I learned all sorts of wonderful factoids. Serendipitously, given that the late Colleen McCullough has been in the news recently, one was that the ending of the Thorn Birds in 1984 brought a rise of 2200 megawatts in electricity demand, the biggest in the history of the National Grid as the tearful nation went to make a nice cup of tea – until the 2800 megawatt surge at the end of the penalty shoot-out between England and Germany in 1990, when a stunned 8 minutes after Chris Waddle missed the goal a further reviving cuppa was required.

Or that the 1990 edition of Delia Smith’s Christmas, showing a recipe for chocolate torte requiring liquid glucose, led to stocks not only in the UK but in the whole of Europe selling out. Which was as nothing compared to the Great Cranberry Shortage of 1995 – a time when cranberry juice could still be prescribed on the NHS as a treatment for cystitis.

But as well as all the delicious facts, much thoughtful reflection on the shaping of the country in the latter half of the 20th century, the relationship between the regions and London, changing social mores (remember the effect of seeing David Bowie as Ziggy Stardust, anyone?), the shifting quicksands of class in Britain, and much more. Highly recommended.

The puzzle of profit sharing (not)

After I posted recently about the new book, Climate Shock, by Gernot Wagner and Martin Weitzman, Frank Koller (author of the excellent book Spark: How Old-Fashioned Values Drive a 21st Century Corporation about Lincoln Electric) alerted me to an earlier (1986) book by Martin Weitzman, The Share Economy. This argues for linking wages to the success of the business – profit sharing. Frank wrote to me that recovering from prolonged slow growth: “[I]s only possible in an environment where employees can trust that over the long term, as they share with management in the firm’s ups and downs, everyone will bear the risk and rewards equally. That kind of trust is pretty rare, of course. It’s at the heart of the system I explored in my book about Lincoln Electric and others with no layoff policies.”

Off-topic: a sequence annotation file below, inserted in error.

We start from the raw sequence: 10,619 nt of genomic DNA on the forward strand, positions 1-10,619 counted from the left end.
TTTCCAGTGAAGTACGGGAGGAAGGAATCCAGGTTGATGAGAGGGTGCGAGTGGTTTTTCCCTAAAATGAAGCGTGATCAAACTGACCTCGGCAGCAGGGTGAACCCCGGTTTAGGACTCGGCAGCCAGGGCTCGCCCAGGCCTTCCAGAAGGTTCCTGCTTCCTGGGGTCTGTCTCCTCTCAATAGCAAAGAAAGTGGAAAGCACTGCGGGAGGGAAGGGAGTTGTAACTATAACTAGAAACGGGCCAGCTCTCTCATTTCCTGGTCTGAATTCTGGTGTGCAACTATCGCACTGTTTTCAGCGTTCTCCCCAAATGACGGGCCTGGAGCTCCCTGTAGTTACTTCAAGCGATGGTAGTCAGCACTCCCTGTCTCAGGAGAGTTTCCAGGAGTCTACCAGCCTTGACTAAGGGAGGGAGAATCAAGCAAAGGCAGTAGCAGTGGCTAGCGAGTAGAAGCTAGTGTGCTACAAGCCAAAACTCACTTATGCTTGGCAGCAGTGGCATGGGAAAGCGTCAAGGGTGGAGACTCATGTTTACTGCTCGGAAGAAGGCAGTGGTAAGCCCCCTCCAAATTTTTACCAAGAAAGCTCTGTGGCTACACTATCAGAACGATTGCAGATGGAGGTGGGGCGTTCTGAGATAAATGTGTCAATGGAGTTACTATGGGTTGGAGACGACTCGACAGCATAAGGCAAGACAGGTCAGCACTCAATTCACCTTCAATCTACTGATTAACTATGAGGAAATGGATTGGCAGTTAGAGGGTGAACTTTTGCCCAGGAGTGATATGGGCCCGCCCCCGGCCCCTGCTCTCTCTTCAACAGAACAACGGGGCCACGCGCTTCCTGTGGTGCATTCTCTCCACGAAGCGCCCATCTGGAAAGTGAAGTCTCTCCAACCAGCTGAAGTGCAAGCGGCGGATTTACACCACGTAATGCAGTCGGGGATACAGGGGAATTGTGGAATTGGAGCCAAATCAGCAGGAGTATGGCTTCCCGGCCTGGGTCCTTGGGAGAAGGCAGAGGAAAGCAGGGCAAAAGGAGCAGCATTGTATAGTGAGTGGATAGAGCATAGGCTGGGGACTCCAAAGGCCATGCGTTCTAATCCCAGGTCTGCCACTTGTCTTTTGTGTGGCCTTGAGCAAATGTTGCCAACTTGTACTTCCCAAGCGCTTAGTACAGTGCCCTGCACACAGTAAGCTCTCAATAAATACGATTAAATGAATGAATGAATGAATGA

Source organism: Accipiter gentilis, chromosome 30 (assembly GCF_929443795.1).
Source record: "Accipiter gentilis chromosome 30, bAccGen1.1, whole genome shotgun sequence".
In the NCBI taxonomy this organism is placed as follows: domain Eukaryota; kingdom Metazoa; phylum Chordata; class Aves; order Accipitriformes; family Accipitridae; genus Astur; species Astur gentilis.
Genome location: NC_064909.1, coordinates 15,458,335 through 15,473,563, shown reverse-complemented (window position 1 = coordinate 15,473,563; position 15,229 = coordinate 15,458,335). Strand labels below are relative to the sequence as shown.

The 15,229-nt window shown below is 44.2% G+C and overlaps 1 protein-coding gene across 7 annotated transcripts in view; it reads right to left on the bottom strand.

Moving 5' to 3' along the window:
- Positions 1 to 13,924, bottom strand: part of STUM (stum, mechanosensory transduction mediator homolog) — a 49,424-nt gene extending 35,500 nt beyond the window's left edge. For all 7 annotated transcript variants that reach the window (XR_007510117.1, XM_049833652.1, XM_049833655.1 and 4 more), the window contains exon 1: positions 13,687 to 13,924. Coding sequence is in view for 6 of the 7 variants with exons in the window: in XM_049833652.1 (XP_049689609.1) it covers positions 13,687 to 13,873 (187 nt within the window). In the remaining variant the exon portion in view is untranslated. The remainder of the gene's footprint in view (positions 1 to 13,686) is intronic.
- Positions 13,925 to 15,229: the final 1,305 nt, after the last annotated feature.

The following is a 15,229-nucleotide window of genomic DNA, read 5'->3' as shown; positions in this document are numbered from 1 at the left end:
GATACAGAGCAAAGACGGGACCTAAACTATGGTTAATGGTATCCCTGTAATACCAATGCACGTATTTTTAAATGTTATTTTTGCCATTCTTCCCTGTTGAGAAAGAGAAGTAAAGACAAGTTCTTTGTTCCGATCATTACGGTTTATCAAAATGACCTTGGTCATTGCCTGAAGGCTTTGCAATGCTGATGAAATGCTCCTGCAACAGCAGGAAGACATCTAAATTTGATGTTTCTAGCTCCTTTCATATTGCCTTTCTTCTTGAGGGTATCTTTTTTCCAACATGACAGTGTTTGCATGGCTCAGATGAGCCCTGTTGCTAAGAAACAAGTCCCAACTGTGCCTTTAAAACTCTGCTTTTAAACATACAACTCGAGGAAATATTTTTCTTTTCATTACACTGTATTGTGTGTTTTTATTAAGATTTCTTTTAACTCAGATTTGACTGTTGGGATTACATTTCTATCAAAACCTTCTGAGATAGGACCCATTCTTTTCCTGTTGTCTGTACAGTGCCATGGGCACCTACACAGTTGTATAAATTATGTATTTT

Many others have noted that this was of course Henry Ford’s great insight when he doubled the pay of (some of) his workforce – although he had to battle a lawsuit from his minority shareholder Dodge, as they argued it was damaging to shareholders’ interests to pay workers more and invest more in the business. (Ford lost the case, but bought them out.)

It’s interesting in political economy terms that profit sharing is so rare, despite the reasonable amount of economic evidence that it does increase productivity and profitability. The one UK example always given is John Lewis, a hugely successful business, but I can’t think of any others of large scale. Does anybody have an explanation other than short-sighted greed?